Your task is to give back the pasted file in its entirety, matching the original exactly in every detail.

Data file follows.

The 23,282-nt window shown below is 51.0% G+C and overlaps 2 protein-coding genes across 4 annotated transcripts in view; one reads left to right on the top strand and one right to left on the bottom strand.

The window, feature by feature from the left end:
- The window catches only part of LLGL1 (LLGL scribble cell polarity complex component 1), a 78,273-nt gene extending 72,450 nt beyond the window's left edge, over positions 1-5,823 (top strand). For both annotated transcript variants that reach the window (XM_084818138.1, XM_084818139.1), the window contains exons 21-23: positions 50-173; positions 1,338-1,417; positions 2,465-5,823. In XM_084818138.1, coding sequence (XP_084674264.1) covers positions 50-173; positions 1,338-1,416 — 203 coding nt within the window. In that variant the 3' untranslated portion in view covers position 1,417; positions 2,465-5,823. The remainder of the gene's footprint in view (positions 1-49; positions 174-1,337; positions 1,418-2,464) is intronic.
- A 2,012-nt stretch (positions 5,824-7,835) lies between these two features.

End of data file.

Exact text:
The 23,282-nt window shown below is 51.0% G+C and overlaps 2 protein-coding genes across 4 annotated transcripts in view; one reads left to right on the top strand and one right to left on the bottom strand.

The window, feature by feature from the left end:
- The window catches only part of LLGL1 (LLGL scribble cell polarity complex component 1), a 78,273-nt gene extending 72,450 nt beyond the window's left edge, over positions 1-5,823 (top strand). For both annotated transcript variants that reach the window (XM_084818138.1, XM_084818139.1), the window contains exons 21-23: positions 50-173; positions 1,338-1,417; positions 2,465-5,823. In XM_084818138.1, coding sequence (XP_084674264.1) covers positions 50-173; positions 1,338-1,416 — 203 coding nt within the window. In that variant the 3' untranslated portion in view covers position 1,417; positions 2,465-5,823. The remainder of the gene's footprint in view (positions 1-49; positions 174-1,337; positions 1,418-2,464) is intronic.
- A 2,012-nt stretch (positions 5,824-7,835) lies between these two features.